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Using bacteria to produce ‘cement’ for leakage remediation in underground storage applications – Development on novel mathematical models and open-source numerical simulators at NORCE

Using bacteria to produce ‘cement’ for leakage remediation in underground storage applications – Development on novel mathematical models and open-source numerical simulators at NORCE

Insight

Published: 30.03.2022
Oppdatert: 09.08.2022

David Landa Marban

Caprocks in reservoirs provide the main trapping mechanism for underground storage applications, e.g., hydrogen and carbon capture and storage (CCS). In CCS, the existence of leakage paths in the caprocks (e.g., fractures, faults, and abandoned wells) could lead to the migration of CO2 back to the atmosphere. It is therefore necessary to develop methods for mitigating leakage to ensure its long-term storability. This can be achieved by using special bacteria that under the right conditions can deposit enough cement-like minerals to block flow and stop CO2 from leaking.

David Landa Marban, Contamination of atmosphere and water caused by CO2 leakage., Screenshot 2022 03 30 at 11 56 16, ,

Source:
David Landa Marban

Contamination of atmosphere and water caused by CO2 leakage.

Research about novel mathematical models and development of numerical simulators for the bio-cementation technology called microbially induced calcite precipitation (MICP) was performed in the CLIMIT project MICAP: ‘Efficient models for microbially induced calcite precipitation as a seal for CO2 storage’. Prior to this project, a lot was understood about bio-cementation from bench-scale studies and very detailed and computationally expensive models. The goal of this project was to develop faster simulation tools that could be used to engineer bio-treatments for stopping leakage in real field sites.

To achieve this, we first developed and implemented a MICP mathematical model using the open-source software MATLAB Reservoir Simulation Toolbox (MRST), which is a research tool for rapid prototyping and demonstration of new simulation methods and modeling concepts.

Details on the model and implementation can be found in this paper. The implementation was made available in the latest official MRST release as the ad-micp module and it is fully compatible with GNU Octave (i.e., it is not required to have MATLAB to run the examples).

David Landa Marban., Simulation of CO2 injection prior to and after MICP treatment using the ad-micp module in MRST, Screenshot 2022 03 30 at 12 00 23, ,

Source:
David Landa Marban.

Simulation of CO2 injection prior to and after MICP treatment using the ad-micp module in MRST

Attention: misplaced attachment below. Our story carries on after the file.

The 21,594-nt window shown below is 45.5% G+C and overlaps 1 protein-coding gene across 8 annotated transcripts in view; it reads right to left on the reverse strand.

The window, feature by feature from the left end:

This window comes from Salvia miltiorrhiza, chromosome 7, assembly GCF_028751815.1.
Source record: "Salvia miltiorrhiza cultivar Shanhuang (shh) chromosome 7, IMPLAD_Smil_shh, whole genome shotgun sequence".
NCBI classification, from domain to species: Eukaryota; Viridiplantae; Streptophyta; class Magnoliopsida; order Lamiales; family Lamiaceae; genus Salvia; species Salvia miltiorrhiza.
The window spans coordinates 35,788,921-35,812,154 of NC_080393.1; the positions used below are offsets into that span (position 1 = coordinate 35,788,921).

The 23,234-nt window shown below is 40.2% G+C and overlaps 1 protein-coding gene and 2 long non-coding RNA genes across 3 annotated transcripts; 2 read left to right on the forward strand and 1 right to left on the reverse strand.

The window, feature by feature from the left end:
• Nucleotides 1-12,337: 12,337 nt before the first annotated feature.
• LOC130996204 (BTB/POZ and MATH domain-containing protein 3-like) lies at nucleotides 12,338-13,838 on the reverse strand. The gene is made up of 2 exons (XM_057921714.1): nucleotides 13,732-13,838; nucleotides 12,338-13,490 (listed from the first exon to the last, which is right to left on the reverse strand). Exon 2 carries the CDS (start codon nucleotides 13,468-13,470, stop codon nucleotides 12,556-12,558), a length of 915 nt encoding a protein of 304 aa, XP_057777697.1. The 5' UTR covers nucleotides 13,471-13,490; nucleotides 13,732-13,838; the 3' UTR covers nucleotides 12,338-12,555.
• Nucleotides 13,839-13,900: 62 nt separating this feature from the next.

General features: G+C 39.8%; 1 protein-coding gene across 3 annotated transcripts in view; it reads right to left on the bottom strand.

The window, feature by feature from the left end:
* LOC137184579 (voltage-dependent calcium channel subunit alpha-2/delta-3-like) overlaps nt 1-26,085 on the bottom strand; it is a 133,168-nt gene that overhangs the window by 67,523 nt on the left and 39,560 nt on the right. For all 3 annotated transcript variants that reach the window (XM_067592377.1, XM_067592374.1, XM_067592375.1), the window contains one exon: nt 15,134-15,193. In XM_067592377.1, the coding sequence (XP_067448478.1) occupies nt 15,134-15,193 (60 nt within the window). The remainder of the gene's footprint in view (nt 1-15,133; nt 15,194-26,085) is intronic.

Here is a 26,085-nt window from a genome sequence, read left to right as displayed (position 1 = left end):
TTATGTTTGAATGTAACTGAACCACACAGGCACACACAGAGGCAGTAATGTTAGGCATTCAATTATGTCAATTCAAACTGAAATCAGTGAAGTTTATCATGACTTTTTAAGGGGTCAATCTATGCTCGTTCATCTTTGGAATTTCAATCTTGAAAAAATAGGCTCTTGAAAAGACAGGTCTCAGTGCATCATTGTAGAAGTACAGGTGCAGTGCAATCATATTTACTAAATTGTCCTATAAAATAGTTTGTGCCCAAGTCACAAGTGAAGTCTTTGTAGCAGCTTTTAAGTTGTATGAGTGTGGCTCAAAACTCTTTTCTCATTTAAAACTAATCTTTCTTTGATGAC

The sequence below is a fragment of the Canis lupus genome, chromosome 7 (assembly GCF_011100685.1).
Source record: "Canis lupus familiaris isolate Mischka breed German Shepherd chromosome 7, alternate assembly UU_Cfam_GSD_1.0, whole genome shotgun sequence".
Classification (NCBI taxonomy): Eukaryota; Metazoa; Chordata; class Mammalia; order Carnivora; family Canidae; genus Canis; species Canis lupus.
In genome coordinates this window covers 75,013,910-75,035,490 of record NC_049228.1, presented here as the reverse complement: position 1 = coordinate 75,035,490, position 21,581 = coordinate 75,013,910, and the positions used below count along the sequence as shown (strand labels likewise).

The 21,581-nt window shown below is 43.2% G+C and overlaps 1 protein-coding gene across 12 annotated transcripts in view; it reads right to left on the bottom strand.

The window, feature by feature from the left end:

The next step in the project was to implement the mathematical model in the Open Porous Media (OPM) initiative. OPM is open-source software for reservoir modeling and simulation of industry-standard, and various other computationally challenging models.

Researchers in the Computational Geosciences and Modelling group at NORCE contribute to the maintenance and development of the code. The implementation of the MICP model was made available in the latest official OPM release (2021.10).

Comparison between the implementation in MRST and OPM, in addition to MICP studies in more complex geometries, can be found in this paper. Once the model was implemented in OPM, we proceeded with optimization studies for the injection strategies to maximize leakage sealing. This has been submitted to publication and a preprint version can be found here.

Landa Marban, Simulation results using OPM Flow of (left) CO2 injection prior to MICP treatment, (middle) calcite volume fraction after applying the optimized injection (bio-cement treatment) strategy, and (right) CO2 injection after MICP treatment., Screenshot 2022 03 30 at 12 03 43, ,

Source:
Landa Marban

Simulation results using OPM Flow of (left) CO2 injection prior to MICP treatment, (middle) calcite volume fraction after applying the optimized injection (bio-cement treatment) strategy, and (right) CO2 injection after MICP treatment.

The MICAP project

The MICAP project was funded by the NFR CLIMIT program (grant 268390) with Svenn Tveit as the project leader, and Sarah Gasda, David Landa Marban, and Kundan Kumar (UiB) in the core project team. If you have any comments/questions/ideas for collaboration, do not hesitate to contact us!

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The MICAP project was funded by the NFR CLIMIT program (grant 268390) with Svenn Tveit as the project leader, and Sarah Gasda, David Landa Marban, and Kundan Kumar (UiB) in the core project team. If you have any comments/questions/ideas for collaboration, do not hesitate to contact us!

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